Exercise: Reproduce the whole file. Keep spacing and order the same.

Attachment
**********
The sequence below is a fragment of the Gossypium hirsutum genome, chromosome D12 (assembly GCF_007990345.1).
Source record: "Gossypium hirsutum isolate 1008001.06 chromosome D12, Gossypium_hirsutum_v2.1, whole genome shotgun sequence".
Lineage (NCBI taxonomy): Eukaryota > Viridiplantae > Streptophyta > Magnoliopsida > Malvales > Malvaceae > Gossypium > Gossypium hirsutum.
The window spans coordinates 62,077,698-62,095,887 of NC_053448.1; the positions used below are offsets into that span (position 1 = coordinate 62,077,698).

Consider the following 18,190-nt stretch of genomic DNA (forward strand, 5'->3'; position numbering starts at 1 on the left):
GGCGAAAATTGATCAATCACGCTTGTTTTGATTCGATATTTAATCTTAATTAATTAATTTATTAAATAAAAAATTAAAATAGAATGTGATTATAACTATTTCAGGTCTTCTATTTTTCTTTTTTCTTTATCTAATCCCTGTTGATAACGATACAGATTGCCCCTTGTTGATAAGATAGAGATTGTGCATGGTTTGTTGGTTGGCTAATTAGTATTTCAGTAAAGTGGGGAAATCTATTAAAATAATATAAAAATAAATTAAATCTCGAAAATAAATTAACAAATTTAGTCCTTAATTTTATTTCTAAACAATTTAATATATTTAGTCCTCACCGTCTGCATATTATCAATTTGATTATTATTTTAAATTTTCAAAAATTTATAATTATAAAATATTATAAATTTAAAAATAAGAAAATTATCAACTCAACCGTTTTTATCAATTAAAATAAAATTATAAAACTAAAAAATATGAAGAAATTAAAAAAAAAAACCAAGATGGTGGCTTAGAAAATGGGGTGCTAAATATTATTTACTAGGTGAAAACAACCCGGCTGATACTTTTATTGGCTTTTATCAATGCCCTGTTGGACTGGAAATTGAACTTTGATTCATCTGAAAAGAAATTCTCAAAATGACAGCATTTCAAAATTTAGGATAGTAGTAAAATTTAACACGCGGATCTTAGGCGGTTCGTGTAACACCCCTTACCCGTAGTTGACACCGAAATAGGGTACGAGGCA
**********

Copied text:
The sequence below is a fragment of the Gossypium hirsutum genome, chromosome D12 (assembly GCF_007990345.1).
Source record: "Gossypium hirsutum isolate 1008001.06 chromosome D12, Gossypium_hirsutum_v2.1, whole genome shotgun sequence".
Lineage (NCBI taxonomy): Eukaryota > Viridiplantae > Streptophyta > Magnoliopsida > Malvales > Malvaceae > Gossypium > Gossypium hirsutum.
The window spans coordinates 62,077,698-62,095,887 of NC_053448.1; the positions used below are offsets into that span (position 1 = coordinate 62,077,698).

Consider the following 18,190-nt stretch of genomic DNA (forward strand, 5'->3'; position numbering starts at 1 on the left):
GGCGAAAATTGATCAATCACGCTTGTTTTGATTCGATATTTAATCTTAATTAATTAATTTATTAAATAAAAAATTAAAATAGAATGTGATTATAACTATTTCAGGTCTTCTATTTTTCTTTTTTCTTTATCTAATCCCTGTTGATAACGATACAGATTGCCCCTTGTTGATAAGATAGAGATTGTGCATGGTTTGTTGGTTGGCTAATTAGTATTTCAGTAAAGTGGGGAAATCTATTAAAATAATATAAAAATAAATTAAATCTCGAAAATAAATTAACAAATTTAGTCCTTAATTTTATTTCTAAACAATTTAATATATTTAGTCCTCACCGTCTGCATATTATCAATTTGATTATTATTTTAAATTTTCAAAAATTTATAATTATAAAATATTATAAATTTAAAAATAAGAAAATTATCAACTCAACCGTTTTTATCAATTAAAATAAAATTATAAAACTAAAAAATATGAAGAAATTAAAAAAAAAAACCAAGATGGTGGCTTAGAAAATGGGGTGCTAAATATTATTTACTAGGTGAAAACAACCCGGCTGATACTTTTATTGGCTTTTATCAATGCCCTGTTGGACTGGAAATTGAACTTTGATTCATCTGAAAAGAAATTCTCAAAATGACAGCATTTCAAAATTTAGGATAGTAGTAAAATTTAACACGCGGATCTTAGGCGGTTCGTGTAACACCCCTTACCCGTAGTTGACACCGAAATAGGGTACGAGGCA